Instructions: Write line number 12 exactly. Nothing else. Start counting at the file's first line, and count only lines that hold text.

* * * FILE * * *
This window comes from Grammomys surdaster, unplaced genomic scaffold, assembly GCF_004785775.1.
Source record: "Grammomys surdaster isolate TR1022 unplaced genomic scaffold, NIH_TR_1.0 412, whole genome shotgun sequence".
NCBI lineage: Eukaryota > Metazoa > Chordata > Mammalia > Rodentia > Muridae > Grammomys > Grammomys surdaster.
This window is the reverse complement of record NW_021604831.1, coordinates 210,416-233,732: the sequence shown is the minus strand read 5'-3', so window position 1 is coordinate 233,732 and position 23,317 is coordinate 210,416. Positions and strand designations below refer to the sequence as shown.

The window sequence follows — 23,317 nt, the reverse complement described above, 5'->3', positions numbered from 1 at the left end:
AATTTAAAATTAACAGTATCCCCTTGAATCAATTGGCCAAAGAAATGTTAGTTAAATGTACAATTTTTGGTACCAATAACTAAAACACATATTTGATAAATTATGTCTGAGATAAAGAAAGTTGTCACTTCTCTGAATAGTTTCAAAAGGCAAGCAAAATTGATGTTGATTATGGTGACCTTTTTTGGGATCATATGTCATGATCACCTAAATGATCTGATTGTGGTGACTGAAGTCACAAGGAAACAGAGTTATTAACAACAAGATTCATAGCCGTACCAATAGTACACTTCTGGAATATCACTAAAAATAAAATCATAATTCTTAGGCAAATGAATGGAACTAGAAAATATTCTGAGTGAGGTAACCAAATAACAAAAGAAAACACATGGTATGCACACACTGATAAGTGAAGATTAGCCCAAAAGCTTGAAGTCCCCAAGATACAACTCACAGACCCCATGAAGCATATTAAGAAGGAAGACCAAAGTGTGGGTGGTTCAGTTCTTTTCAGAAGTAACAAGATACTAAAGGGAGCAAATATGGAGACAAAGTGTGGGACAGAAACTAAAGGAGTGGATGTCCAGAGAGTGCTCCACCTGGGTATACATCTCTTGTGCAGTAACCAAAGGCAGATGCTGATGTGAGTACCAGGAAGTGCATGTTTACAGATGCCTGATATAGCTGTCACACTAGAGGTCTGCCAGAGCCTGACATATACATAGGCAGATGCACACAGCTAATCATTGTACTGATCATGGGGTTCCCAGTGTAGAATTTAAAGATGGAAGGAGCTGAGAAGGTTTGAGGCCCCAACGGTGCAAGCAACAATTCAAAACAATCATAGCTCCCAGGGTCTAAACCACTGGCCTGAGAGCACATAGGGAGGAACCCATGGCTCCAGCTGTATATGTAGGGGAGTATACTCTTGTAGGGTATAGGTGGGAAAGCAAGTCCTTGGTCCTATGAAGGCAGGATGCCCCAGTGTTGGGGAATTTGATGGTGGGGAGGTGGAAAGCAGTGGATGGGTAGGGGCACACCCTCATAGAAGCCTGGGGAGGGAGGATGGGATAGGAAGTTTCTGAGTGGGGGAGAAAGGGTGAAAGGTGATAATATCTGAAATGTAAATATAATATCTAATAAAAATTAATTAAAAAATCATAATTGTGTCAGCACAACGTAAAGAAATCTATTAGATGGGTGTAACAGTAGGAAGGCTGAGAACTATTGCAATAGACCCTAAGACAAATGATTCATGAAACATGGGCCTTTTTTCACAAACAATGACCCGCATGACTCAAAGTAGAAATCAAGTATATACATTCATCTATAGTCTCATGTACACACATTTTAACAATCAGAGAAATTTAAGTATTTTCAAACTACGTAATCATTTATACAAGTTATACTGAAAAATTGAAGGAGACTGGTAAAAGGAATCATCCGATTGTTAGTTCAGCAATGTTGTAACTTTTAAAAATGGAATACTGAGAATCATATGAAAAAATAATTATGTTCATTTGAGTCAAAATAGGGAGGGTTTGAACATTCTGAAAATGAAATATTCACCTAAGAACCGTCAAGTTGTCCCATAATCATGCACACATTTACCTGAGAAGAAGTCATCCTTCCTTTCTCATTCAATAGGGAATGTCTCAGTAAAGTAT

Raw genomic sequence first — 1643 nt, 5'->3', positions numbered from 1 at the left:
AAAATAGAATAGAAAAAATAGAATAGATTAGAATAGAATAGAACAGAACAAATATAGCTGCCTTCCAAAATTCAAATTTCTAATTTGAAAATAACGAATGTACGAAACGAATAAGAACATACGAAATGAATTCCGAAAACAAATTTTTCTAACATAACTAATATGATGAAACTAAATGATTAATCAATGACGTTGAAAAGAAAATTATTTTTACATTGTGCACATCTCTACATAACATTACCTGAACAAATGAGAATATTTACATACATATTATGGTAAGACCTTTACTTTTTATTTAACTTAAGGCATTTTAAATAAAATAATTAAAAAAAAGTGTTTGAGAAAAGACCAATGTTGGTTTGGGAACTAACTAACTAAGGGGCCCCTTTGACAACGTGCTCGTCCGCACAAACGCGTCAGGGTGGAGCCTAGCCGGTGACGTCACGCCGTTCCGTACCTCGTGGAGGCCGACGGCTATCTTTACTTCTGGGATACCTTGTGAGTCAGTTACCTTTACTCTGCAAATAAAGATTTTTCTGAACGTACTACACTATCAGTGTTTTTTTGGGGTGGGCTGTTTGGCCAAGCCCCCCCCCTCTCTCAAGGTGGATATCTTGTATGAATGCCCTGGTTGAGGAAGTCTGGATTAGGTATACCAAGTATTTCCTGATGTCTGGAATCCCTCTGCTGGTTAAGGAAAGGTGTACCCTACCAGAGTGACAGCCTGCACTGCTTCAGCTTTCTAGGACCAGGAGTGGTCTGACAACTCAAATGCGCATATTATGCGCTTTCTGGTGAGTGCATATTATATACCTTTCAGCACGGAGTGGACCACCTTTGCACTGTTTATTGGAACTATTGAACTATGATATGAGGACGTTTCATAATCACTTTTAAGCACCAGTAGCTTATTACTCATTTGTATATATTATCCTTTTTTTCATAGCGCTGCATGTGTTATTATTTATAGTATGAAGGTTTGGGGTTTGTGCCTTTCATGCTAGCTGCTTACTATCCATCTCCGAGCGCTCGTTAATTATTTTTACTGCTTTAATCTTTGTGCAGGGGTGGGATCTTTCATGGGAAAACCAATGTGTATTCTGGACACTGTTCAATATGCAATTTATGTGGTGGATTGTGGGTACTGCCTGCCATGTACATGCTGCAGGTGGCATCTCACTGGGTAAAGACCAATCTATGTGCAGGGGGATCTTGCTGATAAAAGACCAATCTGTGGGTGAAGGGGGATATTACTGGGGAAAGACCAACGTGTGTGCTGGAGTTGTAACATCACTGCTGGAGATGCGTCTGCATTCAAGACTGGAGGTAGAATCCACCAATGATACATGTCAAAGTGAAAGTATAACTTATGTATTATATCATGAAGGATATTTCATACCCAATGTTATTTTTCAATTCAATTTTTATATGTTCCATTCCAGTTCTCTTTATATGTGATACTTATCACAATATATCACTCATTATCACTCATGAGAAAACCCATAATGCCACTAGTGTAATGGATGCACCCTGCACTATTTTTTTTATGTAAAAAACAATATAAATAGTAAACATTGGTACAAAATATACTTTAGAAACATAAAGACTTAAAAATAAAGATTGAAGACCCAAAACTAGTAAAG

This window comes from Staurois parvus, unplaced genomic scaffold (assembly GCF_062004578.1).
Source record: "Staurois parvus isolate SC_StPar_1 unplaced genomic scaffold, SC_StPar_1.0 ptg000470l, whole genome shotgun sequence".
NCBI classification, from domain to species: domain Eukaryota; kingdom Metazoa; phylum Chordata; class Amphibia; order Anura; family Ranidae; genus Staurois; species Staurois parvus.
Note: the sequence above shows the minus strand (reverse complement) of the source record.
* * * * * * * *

Note: the sequence above shows the minus strand (reverse complement) of the source record.